Imagine a sort of Olympic games between men, yes, only men, who spend three intense days being put through a pentathalon of making precious little confections, creamy rich chocolate delights and towering sugar sculptures. And there won’t be one winner, but several because this is prestigious Meilleurs Ouvriers de France competition (Best Craftsmen in France). This wondrous documentary, the 2009 “Kings of Pastry” is a first-time view of one such MOF competition and is a must-see for lovers of fine food, the French and, especially pastry.
Meilleurs Ourvriers de France was established in 1924 and today includes everything from pastry-making, to wood carpentry, lace and hand embroidery to printing on fabrics, to artisanal copperware to women’s hairstyling to jewelry making and even taxidermy.
In each case, the applicant is invited and given a specific time and basic materials to create a masterpiece or masterpieces that must be close to perfection. The winners gets to wear a special jacket with a tricolored collar given to only the MOFs.
In this particular year, 2007, 70 applicants were whittled down to 16 chefs. The competition was being held in Lyon, France and the theme of the competition was a wedding.
Filmmakers Chris Hegedus and D.A. Pennebaker were the first people allowed to film this intense pastry chef competition, initially drawn to it after hearing about Jacquy Pfeiffer, one of the co-founders of Chicago’s French Pastry School who was preparing for the competition. He is being coached by his partner, Sébastien Canonne, who had previously won the title.
Don’t expect the wild antics, the rages of the TV reality chef shows. Pastry chefs are a different sort. They are people who must deal with the mysteries of sugar and humidity and understand both physics and chemistry while creating precious little jewels or impressive sculptures.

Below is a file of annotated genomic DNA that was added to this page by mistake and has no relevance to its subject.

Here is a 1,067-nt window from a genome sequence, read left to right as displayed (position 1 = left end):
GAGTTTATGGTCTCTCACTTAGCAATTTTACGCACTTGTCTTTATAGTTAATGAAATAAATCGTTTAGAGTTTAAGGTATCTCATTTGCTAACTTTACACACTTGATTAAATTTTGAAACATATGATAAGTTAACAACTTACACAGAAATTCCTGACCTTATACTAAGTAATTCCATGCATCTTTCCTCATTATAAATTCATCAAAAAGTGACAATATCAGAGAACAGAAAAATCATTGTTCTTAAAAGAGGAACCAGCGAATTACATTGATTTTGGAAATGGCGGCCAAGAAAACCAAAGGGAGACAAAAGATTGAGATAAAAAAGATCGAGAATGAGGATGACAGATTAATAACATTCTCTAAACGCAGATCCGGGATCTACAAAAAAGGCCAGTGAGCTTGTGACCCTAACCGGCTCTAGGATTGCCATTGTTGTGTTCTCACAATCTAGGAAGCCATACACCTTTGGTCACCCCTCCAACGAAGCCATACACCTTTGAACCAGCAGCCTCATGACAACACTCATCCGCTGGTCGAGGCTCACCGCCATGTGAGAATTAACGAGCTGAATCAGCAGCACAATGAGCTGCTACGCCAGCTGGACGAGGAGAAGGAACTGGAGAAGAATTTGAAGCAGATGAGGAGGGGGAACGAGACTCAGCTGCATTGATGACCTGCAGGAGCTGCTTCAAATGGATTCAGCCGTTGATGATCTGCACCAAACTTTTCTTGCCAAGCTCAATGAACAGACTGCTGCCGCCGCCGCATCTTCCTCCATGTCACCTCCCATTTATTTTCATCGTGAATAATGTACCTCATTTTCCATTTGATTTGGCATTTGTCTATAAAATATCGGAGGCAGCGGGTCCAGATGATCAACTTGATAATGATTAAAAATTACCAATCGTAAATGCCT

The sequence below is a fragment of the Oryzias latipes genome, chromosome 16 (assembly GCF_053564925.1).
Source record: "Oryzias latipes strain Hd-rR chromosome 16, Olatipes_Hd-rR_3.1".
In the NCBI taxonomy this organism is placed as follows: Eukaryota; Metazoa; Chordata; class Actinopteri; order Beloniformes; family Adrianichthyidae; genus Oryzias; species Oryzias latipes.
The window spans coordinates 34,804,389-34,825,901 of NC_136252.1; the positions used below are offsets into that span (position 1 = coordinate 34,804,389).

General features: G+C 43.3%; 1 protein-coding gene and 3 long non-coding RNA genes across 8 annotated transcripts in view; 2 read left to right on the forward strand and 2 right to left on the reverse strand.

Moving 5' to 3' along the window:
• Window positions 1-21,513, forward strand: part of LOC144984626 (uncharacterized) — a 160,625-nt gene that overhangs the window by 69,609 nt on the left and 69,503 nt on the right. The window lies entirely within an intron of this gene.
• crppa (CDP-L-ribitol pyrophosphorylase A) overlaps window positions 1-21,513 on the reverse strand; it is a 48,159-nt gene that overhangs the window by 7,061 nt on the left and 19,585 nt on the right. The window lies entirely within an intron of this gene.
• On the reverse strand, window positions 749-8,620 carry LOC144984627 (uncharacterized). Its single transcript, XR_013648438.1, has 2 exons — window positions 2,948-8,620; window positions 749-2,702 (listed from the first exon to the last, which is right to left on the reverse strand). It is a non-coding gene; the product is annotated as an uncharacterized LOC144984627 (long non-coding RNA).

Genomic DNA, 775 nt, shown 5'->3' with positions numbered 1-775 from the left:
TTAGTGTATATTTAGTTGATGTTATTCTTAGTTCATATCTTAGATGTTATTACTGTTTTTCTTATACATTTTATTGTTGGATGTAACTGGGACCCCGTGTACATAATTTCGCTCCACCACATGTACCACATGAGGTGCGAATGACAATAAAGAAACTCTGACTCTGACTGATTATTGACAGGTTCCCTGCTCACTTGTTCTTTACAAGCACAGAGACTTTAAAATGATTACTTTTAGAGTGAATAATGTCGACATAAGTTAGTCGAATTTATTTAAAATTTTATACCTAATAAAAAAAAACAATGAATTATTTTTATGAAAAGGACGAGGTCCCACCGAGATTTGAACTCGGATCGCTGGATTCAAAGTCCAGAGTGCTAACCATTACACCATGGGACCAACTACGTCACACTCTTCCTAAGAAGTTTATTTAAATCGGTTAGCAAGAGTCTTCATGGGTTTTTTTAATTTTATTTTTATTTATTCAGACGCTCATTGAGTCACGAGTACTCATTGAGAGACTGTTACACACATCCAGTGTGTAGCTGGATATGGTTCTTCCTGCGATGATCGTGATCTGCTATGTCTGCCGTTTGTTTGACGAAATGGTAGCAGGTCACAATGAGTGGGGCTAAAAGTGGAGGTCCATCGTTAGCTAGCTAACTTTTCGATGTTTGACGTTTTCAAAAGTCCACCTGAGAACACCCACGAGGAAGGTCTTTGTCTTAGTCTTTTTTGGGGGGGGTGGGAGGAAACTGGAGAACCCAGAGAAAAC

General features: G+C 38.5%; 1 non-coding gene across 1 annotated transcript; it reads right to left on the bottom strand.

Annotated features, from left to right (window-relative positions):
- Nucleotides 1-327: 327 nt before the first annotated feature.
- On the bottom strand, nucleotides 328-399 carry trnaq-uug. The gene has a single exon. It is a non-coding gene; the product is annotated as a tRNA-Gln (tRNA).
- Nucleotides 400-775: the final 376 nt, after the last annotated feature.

Besides Pfeiffer, who moved to the U.S. from France in the 1990s and returns to his childhood home in Alsace to practice, the film follows to competitors who still live in France: Philippe Rigollot and Regis Lazard. For Rigollot, like Pfeiffer, this is his first time in the competition. For Lazard, who was being coached by the pastry chef for French President Nicolas Sarkozy, it is the second. He recounts how he was so tired on the third and final day, that he lost his balance and dropped his sugar showpiece sculpture, shattering it. Rigollot is the pastry chef of the only three-star restaurant in France owned by a woman, Maison Pic, and grew up dreaming of being a MOF chef.
This movie is intense and shows a kind of competition that is filled with camaraderie between the contestants and judges. There is one particularly emotional moment that may move you to tears and give you a new appreciation for pastries.
Local bakeries and pastisseries we recommend:
- 16 W. Colorado Blvd.
- Pasadena, CA 91105